Meniscus tears are among the most common and painful knee injuries. At Alliance Spine Associates, LLC, in Fair Lawn, New Jersey, experienced pain management physicians and orthopedic surgeons provide surgical and nonsurgical care to stabilize the knee after a meniscal tear. It is very important to seek medical care as soon as possible to avoid further injuries and long-term complications. To learn more, call Alliance Spine Associates, LLC, or schedule an appointment online today.
The meniscus is a flexible piece of cartilage that cushions the knee, where the femur (thighbone) meets the tibia (shinbone). The patella, or kneecap, protects these structures, allowing you to extend your leg and bear and shift weight from one knee to the other.
Menisci primarily act as shock absorbers for these structures. Each of your knees has two menisci, and either one of them can inflame or tear. Without healthy menisci, your knee can lose stability.
You may not realize you have a meniscal tear at first. Many individuals can still walk and bear weight with meniscal injuries. Understanding the signs and symptoms of a meniscal tear encourages you to seek treatment right away before your injury causes additional damage. Common symptoms of a meniscal tear are:
If you have a meniscal tear, your knee may also lock-up or feel like it’s about to give way when you bear weight.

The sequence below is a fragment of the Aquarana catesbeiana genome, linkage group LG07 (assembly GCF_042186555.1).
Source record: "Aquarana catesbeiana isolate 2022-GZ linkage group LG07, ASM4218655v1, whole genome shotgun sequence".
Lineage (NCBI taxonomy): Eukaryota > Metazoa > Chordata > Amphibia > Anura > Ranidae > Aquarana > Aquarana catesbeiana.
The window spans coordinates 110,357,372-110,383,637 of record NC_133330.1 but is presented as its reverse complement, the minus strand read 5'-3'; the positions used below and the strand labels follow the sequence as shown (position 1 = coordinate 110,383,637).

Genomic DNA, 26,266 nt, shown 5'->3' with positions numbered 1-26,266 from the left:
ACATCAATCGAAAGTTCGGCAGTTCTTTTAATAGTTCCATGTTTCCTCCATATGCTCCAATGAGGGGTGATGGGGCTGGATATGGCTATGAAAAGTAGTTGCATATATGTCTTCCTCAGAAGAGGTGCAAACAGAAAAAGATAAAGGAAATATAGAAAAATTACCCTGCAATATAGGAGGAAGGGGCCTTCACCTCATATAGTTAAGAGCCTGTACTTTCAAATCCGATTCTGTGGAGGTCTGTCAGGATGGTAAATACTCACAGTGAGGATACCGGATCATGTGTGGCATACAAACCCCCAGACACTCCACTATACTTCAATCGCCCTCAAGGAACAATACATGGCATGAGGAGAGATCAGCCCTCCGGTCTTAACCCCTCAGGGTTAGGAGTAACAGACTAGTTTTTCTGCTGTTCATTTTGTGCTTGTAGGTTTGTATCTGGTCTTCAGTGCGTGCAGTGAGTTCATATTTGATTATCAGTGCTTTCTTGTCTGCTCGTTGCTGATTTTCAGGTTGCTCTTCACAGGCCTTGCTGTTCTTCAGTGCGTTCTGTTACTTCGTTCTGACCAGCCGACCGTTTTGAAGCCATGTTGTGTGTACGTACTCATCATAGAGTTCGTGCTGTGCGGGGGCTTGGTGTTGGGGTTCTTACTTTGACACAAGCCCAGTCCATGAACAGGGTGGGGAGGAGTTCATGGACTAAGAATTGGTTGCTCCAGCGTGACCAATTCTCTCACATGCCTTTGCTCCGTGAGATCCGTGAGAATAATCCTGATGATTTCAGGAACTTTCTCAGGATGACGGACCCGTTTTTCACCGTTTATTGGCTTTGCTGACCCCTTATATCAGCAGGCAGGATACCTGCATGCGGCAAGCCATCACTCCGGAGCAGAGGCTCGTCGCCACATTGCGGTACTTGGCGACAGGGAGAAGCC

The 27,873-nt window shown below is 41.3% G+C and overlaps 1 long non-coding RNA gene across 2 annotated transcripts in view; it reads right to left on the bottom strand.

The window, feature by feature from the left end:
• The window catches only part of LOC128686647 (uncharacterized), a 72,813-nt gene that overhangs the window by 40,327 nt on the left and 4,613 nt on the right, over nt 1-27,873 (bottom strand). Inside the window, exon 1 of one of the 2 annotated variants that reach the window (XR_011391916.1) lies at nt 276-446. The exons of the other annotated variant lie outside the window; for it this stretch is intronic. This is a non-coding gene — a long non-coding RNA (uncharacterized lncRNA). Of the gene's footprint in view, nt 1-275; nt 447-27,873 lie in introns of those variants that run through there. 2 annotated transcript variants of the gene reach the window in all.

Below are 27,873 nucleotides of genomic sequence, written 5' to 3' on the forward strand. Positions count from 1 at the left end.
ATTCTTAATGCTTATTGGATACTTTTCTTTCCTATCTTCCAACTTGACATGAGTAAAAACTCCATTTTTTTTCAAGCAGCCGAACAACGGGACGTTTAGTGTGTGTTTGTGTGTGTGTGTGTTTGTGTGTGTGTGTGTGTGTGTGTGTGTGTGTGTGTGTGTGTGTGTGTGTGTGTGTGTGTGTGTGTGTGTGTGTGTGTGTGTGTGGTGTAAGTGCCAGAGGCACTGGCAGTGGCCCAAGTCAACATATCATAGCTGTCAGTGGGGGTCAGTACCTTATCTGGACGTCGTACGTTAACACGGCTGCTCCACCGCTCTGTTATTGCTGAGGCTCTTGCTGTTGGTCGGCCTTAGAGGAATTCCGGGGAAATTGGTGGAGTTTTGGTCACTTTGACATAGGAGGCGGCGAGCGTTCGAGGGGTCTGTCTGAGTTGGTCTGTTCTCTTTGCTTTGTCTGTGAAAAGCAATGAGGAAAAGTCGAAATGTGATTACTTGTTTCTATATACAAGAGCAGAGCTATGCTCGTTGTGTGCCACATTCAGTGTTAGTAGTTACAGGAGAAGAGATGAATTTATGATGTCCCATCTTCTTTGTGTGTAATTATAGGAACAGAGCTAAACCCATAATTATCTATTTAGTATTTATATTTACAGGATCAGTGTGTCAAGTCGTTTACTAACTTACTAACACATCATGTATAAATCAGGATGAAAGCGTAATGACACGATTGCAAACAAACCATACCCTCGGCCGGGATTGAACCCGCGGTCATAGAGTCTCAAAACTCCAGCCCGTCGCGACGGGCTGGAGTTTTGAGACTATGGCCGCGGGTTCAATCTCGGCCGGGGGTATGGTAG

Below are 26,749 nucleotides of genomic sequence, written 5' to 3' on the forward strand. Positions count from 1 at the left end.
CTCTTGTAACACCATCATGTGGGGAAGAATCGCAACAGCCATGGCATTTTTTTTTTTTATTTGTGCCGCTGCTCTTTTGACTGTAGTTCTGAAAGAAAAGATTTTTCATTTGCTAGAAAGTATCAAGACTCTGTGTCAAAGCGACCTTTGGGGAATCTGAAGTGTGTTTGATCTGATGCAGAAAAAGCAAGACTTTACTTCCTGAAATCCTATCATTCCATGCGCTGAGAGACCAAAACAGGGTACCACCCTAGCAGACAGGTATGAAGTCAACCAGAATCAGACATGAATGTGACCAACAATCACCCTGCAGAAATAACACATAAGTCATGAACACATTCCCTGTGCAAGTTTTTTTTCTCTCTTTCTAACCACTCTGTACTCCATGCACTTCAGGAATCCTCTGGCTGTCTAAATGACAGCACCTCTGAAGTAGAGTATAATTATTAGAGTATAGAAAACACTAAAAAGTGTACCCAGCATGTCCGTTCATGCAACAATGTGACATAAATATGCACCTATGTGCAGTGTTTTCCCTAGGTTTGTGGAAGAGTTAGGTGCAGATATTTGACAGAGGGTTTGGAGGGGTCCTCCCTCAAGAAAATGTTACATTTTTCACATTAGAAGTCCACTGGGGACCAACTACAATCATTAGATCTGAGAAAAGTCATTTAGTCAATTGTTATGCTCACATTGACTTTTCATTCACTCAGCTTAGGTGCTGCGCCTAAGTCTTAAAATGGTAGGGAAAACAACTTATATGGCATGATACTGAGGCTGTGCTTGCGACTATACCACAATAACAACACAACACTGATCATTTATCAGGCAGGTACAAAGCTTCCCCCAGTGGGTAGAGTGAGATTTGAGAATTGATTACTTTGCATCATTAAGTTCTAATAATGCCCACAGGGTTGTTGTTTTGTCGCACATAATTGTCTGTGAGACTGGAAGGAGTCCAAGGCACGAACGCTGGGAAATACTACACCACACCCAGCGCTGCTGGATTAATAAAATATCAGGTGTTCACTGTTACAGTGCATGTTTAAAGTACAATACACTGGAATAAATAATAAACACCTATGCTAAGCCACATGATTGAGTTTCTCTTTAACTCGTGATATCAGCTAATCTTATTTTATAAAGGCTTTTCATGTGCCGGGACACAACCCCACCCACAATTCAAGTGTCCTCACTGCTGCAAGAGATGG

Most sudden meniscal tears are acute sports injuries and car or slip-and-fall accidents. Sports that involve twisting, running, and pivoting, like basketball or football, are most likely to cause meniscal injuries. Degenerative conditions, like osteoarthritis — a progressive disease that causes cartilage to break down — can also cause meniscal tears over time.
Many people with meniscal tears also experience anterior cruciate ligament (ACL) injuries. The ACL connects the femur and tibia. A meniscal and ACL tear can leave you with severe knee pain and instability.
After a comprehensive physical exam, the Alliance Spine Associates, LLC team orders a magnetic resonance imaging (MRI) scan. This scan allows the team to view the soft tissues inside your knee to diagnose a meniscus and ACL tear. These scans also help the team grade the severity of your injury for the appropriate treatment.
The treatment protocol the team recommends depends on the severity of your injury. Nonsurgical treatments for a meniscal tear include:
Meniscus repair is an arthroscopic procedure in which the team inserts a small camera into your knee through tiny incisions. This technique gives the team a clear view of the inside of your knee to repair the meniscal tissue without damaging the surrounding structures.
If you have a torn ACL, the team may repair or reconstruct your ligament. They can perform both procedures in one surgery.
To learn more about meniscal tears, call Alliance Spine Associates, LLC, or schedule an appointment online today.